IniciGrupsConversesMésTendències
Cerca al lloc
Aquest lloc utilitza galetes per a oferir els nostres serveis, millorar el desenvolupament, per a anàlisis i (si no has iniciat la sessió) per a publicitat. Utilitzant LibraryThing acceptes que has llegit i entès els nostres Termes de servei i política de privacitat. L'ús que facis del lloc i dels seus serveis està subjecte a aquestes polítiques i termes.
Hide this

Resultats de Google Books

Clica una miniatura per anar a Google Books.

Reading the Comments: Likers, Haters, and…
S'està carregant…

Reading the Comments: Likers, Haters, and Manipulators at the Bottom of… (2015 original; edició 2016)

de Joseph M. Reagle Jr. (Autor)

MembresRessenyesPopularitatValoració mitjanaConverses
381510,044 (3.75)No n'hi ha cap
What we can learn about human nature from the informative, manipulative, confusing, and amusing messages at the bottom of the web. Online comment can be informative or misleading, entertaining or maddening. Haters and manipulators often seem to monopolize the conversation. Some comments are off-topic, or even topic-less. In this book, Joseph Reagle urges us to read the comments. Conversations "on the bottom half of the Internet," he argues, can tell us much about human nature and social behavior. Reagle visits communities of Amazon reviewers, fan fiction authors, online learners, scammers, freethinkers, and mean kids. He shows how comment can inform us (through reviews), improve us (through feedback), manipulate us (through fakery), alienate us (through hate), shape us (through social comparison), and perplex us. He finds pre-Internet historical antecedents of online comment in Michelin stars, professional criticism, and the wisdom of crowds. He discusses the techniques of online fakery (distinguishing makers, fakers, and takers), describes the emotional work of receiving and giving feedback, and examines the culture of trolls and haters, bullying, and misogyny. He considers the way comment--a nonstop stream of social quantification and ranking--affects our self-esteem and well-being. And he examines how comment is puzzling--short and asynchronous, these messages can be slap-dash, confusing, amusing, revealing, and weird, shedding context in their passage through the Internet, prompting readers to comment in turn, "WTF?!?"… (més)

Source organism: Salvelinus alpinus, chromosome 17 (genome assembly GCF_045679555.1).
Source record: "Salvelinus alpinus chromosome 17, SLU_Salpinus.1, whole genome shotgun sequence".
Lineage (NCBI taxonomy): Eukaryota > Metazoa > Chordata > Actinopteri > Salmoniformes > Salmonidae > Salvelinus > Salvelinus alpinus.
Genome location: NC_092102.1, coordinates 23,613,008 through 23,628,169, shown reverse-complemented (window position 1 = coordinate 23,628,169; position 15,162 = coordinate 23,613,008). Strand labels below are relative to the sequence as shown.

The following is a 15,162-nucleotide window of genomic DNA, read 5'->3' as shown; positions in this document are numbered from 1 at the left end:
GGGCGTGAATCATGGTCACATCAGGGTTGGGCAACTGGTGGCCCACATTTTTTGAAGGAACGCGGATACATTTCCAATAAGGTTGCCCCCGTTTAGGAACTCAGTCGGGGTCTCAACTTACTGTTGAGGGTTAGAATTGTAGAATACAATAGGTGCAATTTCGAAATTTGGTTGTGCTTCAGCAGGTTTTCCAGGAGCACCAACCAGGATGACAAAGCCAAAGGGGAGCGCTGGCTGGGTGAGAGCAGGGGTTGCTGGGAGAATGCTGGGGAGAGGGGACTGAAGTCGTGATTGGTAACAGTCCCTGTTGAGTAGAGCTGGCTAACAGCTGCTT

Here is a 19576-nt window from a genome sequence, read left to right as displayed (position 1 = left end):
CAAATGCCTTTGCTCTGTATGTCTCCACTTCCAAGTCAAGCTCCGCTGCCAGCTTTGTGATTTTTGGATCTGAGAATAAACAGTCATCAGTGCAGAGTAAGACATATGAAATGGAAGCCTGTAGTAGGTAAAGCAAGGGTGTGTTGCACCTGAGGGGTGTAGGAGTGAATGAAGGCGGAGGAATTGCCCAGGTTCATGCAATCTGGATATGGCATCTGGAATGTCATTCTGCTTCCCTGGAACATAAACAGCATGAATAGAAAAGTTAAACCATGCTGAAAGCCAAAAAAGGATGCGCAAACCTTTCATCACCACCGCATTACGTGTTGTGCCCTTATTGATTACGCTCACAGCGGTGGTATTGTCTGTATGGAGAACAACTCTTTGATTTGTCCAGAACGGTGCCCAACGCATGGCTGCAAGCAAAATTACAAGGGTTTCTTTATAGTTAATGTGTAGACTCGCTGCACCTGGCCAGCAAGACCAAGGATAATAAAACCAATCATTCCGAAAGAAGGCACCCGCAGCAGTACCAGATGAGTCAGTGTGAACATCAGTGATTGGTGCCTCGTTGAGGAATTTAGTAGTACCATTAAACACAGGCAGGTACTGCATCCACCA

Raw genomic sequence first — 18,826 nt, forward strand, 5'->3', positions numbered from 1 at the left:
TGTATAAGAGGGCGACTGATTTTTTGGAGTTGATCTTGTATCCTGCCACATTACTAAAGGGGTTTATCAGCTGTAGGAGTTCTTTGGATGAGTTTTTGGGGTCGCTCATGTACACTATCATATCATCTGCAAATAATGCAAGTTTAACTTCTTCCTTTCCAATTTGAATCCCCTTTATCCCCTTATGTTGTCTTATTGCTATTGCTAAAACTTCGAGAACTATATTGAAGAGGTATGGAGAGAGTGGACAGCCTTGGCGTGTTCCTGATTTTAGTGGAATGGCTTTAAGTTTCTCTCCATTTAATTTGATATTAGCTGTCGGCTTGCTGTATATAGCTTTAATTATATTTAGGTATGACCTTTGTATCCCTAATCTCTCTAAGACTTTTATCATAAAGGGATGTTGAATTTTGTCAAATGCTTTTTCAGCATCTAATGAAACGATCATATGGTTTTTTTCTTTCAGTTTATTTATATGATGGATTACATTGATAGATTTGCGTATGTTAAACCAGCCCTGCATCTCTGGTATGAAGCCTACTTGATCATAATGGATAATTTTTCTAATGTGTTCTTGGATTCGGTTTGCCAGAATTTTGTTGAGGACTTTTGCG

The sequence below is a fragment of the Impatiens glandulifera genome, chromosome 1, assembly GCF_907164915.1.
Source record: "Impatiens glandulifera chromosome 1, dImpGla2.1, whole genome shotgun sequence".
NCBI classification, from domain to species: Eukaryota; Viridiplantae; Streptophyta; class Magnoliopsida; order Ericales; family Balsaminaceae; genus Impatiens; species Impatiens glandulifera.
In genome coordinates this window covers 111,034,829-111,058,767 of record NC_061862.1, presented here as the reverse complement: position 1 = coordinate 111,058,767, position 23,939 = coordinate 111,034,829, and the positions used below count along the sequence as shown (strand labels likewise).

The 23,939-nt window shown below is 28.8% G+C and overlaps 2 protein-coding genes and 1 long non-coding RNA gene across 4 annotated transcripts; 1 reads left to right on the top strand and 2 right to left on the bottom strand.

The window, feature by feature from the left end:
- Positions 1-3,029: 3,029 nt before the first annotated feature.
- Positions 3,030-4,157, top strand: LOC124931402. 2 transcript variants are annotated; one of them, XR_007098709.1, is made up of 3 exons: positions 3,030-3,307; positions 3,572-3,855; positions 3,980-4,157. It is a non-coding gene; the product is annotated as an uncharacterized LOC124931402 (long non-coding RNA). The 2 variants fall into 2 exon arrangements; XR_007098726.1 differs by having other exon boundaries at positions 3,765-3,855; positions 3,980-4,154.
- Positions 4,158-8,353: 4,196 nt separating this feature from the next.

Membre:klangable
Títol:Reading the Comments: Likers, Haters, and Manipulators at the Bottom of the Web (MIT Press)
Autors:Joseph M. Reagle Jr. (Autor)
Informació:The MIT Press (2016), Edition: Reprint, 240 pages